As they matured from prenatal to adult, heart cells reduced the number of nuclear pores by more than 60%. That decrease protected them from the consequences of stress, but also impaired their ability to regenerate. “These findings are an important advance in fundamental understanding of how the heart develops with age and how it has evolved to cope with stress,” senior author Bernhard Kühn, professor of pediatrics and director of the Pediatric Institute for Heart Regeneration and Therapeutics at the University of Pittsburgh School of Medicine, said in a press release. Kühn and his colleagues published those findings in the Oct. 24, 2022, issue of Developmental Cell.
Researchers from the International Centre for Genetic Engineering and Biotechnology and colleagues have worked on the systematic identification of cellular proteins that can exert cardioprotective activity after a myocardial infarction (MI).
Zhejiang University has disclosed transient receptor potential cation channel subfamily M member 2 (TRPM2) antagonists reported to be useful for the treatment of stroke and ischemia-reperfusion injury, among others.
Researchers from the University of California and affiliated organizations have published data from a study that focused on screening of factors involved in hepatic low-density lipoprotein receptor (LDLR) regulation, with the aim of identifying potential new therapeutic targets in cardiovascular disease.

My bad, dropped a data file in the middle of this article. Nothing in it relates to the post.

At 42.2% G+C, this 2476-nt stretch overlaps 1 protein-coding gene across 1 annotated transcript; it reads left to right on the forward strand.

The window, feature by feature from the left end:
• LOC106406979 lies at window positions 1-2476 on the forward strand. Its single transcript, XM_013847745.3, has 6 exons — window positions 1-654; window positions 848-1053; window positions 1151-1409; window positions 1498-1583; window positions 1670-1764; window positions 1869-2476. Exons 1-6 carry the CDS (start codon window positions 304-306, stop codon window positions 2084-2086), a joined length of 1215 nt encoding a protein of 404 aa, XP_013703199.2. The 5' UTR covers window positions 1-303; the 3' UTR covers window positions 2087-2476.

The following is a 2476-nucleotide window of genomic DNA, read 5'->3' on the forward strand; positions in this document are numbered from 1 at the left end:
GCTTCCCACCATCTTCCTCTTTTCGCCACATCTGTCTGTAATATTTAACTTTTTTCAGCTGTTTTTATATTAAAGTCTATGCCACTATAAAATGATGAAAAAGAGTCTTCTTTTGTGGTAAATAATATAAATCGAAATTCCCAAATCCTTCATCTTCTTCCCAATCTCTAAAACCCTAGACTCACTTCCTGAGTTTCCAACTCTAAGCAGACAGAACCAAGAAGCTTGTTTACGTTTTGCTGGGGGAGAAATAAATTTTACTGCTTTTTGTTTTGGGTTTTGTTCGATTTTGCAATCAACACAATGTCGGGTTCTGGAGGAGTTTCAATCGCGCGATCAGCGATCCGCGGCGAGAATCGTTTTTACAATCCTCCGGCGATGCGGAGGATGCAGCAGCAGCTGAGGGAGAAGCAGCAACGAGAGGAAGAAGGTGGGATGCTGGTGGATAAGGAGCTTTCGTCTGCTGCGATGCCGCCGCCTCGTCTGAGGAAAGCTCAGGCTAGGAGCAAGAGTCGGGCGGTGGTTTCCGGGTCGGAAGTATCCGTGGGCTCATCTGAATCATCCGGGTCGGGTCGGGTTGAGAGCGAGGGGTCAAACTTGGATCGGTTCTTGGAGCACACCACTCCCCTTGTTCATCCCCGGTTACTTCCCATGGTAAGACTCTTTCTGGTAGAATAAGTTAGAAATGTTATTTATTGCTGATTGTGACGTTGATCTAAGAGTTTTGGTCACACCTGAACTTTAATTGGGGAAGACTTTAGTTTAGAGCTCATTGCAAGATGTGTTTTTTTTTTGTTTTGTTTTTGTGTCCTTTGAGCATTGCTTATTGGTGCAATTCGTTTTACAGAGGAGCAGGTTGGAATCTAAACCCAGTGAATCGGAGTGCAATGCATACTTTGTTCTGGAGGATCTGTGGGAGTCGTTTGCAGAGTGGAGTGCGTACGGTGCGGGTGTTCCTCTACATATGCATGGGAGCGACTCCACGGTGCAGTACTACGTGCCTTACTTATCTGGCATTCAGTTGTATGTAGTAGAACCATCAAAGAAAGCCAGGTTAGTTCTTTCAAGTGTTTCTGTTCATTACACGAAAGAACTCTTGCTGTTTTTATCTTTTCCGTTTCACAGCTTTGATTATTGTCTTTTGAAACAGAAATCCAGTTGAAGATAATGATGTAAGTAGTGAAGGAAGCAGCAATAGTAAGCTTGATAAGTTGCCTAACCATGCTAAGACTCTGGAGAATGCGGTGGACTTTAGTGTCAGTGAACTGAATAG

Ambulero Inc., a spinout from the University of Miami Miller School of Medicine, has received a positive response from a type B pre-IND meeting with the FDA on the development of AMB-301 as a treatment for the vascular disease Buerger's disease.
The coagulation factor XI (FXI) from the liver acts as an endocrine molecule in the heart, protecting it from heart failure. Scientists at the University of California, Los Angeles (UCLA) found that this communication between the two organs is mediated by the interaction between FXI and a heart protein. This interaction activated genes in cardiomyocytes that reduced inflammation, fibrosis and diastolic dysfunction, protecting the heart from a heart attack. That FXI participates in preventing heart failure suggests the possibility of using it as a therapeutic target.
The University of Antwerp has identified new quinazolin-4-one and thieno[2,3-d]pyrimidin-4-one HER4 (ERBB4) inhibitors reported to be useful for the treatment of heart failure, cancer, fibrosis, and metabolic and inflammatory disorders.